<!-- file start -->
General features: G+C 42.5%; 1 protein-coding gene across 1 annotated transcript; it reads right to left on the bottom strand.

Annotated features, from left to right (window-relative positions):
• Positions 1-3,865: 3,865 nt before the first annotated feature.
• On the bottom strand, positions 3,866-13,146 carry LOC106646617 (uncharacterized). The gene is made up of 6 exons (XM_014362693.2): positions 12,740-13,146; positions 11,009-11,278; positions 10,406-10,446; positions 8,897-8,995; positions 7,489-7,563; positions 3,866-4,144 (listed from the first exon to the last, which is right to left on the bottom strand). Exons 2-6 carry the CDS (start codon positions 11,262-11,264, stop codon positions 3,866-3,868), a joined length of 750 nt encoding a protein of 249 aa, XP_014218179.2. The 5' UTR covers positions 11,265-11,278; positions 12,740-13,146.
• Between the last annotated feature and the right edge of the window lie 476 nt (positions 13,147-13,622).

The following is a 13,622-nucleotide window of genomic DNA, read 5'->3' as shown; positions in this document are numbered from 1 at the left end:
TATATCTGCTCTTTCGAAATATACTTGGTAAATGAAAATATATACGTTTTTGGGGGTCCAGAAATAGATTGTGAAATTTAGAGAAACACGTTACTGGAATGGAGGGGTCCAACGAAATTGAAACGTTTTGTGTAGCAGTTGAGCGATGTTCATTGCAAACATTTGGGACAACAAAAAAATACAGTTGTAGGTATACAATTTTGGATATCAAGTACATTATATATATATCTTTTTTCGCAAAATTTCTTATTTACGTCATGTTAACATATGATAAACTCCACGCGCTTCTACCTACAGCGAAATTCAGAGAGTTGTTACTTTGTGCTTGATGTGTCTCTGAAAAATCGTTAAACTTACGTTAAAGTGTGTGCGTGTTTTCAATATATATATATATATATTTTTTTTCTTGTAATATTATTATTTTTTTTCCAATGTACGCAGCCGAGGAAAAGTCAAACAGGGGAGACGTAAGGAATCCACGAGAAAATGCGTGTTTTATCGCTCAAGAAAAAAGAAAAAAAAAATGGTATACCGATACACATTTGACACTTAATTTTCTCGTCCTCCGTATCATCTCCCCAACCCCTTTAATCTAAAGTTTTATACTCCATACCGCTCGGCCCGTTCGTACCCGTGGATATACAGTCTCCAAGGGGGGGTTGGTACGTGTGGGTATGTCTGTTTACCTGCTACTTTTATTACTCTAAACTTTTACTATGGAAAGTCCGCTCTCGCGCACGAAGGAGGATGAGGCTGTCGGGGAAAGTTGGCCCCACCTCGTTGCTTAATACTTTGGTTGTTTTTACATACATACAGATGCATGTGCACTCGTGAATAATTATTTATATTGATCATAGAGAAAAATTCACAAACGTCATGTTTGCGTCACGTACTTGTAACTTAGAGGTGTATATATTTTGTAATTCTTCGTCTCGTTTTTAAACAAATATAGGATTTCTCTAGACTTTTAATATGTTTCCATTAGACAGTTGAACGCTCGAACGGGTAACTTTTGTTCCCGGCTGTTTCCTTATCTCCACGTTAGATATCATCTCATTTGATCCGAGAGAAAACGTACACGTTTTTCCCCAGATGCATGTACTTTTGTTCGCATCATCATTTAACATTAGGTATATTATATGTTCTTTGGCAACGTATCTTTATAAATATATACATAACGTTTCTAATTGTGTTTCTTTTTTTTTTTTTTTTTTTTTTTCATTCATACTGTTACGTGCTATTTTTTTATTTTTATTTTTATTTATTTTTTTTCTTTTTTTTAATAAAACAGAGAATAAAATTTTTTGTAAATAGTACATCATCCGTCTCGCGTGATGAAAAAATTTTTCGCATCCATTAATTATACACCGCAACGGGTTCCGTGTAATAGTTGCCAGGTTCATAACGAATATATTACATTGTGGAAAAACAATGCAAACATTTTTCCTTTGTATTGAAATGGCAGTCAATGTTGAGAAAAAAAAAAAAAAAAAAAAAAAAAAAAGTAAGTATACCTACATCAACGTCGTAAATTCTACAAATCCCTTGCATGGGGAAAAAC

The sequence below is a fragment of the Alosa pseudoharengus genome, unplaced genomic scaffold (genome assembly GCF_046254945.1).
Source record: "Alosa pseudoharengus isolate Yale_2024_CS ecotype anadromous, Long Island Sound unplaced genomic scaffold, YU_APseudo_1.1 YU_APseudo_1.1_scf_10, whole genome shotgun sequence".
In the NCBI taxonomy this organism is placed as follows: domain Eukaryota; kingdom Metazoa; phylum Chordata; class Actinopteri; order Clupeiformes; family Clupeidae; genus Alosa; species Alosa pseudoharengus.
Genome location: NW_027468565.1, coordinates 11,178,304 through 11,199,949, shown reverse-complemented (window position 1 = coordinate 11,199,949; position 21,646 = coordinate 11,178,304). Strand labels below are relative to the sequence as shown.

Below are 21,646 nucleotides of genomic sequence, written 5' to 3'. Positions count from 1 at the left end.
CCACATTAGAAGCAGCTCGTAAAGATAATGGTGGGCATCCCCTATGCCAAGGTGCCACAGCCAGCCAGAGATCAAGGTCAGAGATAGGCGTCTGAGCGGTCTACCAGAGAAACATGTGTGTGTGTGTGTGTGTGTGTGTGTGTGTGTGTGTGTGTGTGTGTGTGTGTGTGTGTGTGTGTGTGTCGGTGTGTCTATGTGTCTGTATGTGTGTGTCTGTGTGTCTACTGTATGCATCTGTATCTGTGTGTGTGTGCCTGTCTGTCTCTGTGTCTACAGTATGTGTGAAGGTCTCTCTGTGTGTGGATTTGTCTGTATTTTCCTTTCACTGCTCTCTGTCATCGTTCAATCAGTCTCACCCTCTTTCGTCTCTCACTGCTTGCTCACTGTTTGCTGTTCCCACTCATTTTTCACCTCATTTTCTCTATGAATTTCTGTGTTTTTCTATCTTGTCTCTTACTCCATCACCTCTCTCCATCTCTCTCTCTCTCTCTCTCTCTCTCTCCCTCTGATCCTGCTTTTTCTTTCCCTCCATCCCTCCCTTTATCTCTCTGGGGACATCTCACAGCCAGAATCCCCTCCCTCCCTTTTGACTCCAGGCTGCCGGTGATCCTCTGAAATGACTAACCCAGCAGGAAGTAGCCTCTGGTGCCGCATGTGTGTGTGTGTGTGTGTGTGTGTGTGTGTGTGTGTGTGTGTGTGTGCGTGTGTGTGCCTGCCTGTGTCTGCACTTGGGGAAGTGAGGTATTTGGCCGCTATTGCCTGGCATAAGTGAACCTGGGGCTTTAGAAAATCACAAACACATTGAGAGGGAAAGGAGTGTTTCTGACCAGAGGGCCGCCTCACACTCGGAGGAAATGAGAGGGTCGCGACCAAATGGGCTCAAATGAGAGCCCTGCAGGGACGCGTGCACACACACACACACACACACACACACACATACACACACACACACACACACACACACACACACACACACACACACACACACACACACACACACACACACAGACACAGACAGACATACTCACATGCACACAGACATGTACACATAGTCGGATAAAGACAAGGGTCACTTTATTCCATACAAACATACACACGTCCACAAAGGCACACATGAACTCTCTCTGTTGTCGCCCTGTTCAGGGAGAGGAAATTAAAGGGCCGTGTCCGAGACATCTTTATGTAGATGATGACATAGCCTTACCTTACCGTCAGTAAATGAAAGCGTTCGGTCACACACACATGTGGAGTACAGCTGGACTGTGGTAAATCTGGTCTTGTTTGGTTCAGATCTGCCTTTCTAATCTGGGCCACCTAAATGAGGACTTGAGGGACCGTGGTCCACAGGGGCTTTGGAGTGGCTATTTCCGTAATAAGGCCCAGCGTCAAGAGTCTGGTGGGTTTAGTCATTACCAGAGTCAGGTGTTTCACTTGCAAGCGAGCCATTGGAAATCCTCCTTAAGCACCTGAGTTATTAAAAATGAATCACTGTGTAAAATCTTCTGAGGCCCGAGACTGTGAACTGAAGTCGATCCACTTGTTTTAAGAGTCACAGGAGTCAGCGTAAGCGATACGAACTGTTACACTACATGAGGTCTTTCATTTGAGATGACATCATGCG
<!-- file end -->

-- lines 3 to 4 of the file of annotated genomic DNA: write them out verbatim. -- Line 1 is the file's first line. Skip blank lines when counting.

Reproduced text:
• Positions 1-3,865: 3,865 nt before the first annotated feature.
• On the bottom strand, positions 3,866-13,146 carry LOC106646617 (uncharacterized). The gene is made up of 6 exons (XM_014362693.2): positions 12,740-13,146; positions 11,009-11,278; positions 10,406-10,446; positions 8,897-8,995; positions 7,489-7,563; positions 3,866-4,144 (listed from the first exon to the last, which is right to left on the bottom strand). Exons 2-6 carry the CDS (start codon positions 11,262-11,264, stop codon positions 3,866-3,868), a joined length of 750 nt encoding a protein of 249 aa, XP_014218179.2. The 5' UTR covers positions 11,265-11,278; positions 12,740-13,146.